Stephen Box is the founder of Team Box, a competition prep coach and physique consultant, and the Winner of Mr Great Britain and UKBFF Model division
You probably already do plenty of face pulls. If you don’t, you should. Once best-known an accessory move for powerlifters, they’ve become a fixture in body-comp programmes for guys who are interested in keeping their shoulders healthy as well as building their bench. They’ll offset at least some of the pressing you’re doing, help out your poor, overworked rotator cuffs and maybe even fix your posture. But the difference between doing them well and sloppily has a huge impact on their effectiveness – especially when it comes to hitting your hard-to-target rear delts. And since you should be doing them anyway, you should make sure you’re doing them effectively, every time. Here’s how to do it.
You probably know this already, but just so we’re on the same page: attach a double-rope attachment to a cable station set at about chest level, hold both ends with an overhand grip, and step back to a staggered stance with your knees slightly bent. To lift the stack, retract your scapulae and pull the ends of the rope slightly ‘apart’ and back towards your face, externally rotating your knuckles as you get near to the end of the movement. Simple enough: now let’s tweak it.
The problem for most people is that the range of motion where they can actually get tension on their rear delts is very small – it might be a tiny part of the movement. Outside of that range, you’re bringing in other muscles, including your lats, and not targetting the muscles that the face pull should. One of the easiest ways to start to fix it is with slow band pull-aparts, done very wide: focus on the ROM where you can actually feel your rear delts activating. For a lot of people, this is a very small range of motion: it might be 15-20˚ at the end of the movement. Do a few reps every time you train, focusing on expanding your ROM.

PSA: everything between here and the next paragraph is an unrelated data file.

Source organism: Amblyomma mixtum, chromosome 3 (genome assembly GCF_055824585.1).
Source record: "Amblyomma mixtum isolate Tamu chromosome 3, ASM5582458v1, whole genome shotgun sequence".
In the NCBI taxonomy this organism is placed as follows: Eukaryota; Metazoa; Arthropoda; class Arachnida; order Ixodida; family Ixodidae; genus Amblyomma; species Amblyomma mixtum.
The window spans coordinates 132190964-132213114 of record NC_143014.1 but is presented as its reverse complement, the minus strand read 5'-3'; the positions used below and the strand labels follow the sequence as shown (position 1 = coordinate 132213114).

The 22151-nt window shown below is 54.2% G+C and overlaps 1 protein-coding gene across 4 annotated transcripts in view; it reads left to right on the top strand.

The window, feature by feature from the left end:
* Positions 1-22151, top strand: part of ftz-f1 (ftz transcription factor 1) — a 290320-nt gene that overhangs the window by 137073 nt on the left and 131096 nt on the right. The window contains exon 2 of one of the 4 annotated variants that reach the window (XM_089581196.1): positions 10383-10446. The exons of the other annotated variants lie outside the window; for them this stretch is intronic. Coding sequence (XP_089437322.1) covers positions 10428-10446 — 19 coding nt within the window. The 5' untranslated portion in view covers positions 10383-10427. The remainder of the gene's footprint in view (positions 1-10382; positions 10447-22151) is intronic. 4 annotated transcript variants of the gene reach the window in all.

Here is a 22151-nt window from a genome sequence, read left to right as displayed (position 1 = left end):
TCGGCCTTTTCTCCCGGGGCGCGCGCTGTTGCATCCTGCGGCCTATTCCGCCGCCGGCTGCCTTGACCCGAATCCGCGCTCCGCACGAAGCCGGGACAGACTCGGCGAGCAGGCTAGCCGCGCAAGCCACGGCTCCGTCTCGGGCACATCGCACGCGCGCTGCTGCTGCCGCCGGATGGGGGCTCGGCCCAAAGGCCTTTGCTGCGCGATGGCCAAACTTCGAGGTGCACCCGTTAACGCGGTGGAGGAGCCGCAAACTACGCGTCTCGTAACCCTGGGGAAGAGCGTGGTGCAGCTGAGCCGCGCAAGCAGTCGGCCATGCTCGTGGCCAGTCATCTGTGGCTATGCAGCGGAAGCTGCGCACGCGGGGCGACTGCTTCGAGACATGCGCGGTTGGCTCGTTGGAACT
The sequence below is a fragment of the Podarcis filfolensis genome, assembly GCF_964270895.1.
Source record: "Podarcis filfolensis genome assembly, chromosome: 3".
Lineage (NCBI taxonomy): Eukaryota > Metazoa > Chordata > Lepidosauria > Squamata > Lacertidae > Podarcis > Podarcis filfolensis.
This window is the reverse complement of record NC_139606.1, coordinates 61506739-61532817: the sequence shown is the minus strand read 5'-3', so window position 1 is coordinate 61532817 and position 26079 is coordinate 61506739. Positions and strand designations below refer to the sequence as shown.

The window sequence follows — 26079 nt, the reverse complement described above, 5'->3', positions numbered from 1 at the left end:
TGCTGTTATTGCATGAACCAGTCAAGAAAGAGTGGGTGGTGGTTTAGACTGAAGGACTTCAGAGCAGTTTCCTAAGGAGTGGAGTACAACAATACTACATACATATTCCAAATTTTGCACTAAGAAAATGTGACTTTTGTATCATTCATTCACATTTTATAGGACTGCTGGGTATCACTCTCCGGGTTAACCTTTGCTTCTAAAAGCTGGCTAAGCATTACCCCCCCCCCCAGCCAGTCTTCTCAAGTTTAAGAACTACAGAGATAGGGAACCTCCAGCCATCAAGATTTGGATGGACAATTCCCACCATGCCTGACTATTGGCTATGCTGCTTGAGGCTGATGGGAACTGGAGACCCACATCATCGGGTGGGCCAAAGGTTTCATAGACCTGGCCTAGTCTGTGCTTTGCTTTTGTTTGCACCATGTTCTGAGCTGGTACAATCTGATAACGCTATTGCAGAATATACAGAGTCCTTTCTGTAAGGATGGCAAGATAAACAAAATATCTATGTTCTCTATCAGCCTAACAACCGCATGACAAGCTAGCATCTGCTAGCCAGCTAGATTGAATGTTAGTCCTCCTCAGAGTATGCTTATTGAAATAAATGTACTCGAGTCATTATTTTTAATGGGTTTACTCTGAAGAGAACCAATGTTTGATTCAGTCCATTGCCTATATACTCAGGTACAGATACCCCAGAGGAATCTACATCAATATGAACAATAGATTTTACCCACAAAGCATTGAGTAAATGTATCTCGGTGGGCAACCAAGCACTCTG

During the face pulls themselves, think about the angle of tension on your delts. As a general rule, imagine a bullet going straight along the line of the cable and through your body: where it comes out is the muscle group you’re going to target most heavily with the movement. Again, make sure you’re pulling at a range where you can feel your rear delts activate: pinch your scapulae together, and bring the ropes out to the side, keeping your arms flat as you pull. On every single rep.
It’s easy to get into the trap of thinking too much about the exercise you’re doing, and not what effect you’re trying to get with them: but making the switch in mentality will change your training. Rather than just mindlessly throwing a handful of pull-aparts in at the end of bench day, make a conscious effort to improve the ROM where you can feel your delts activating. You’ll improve your physique, and your balance. With a move you’re doing anyway.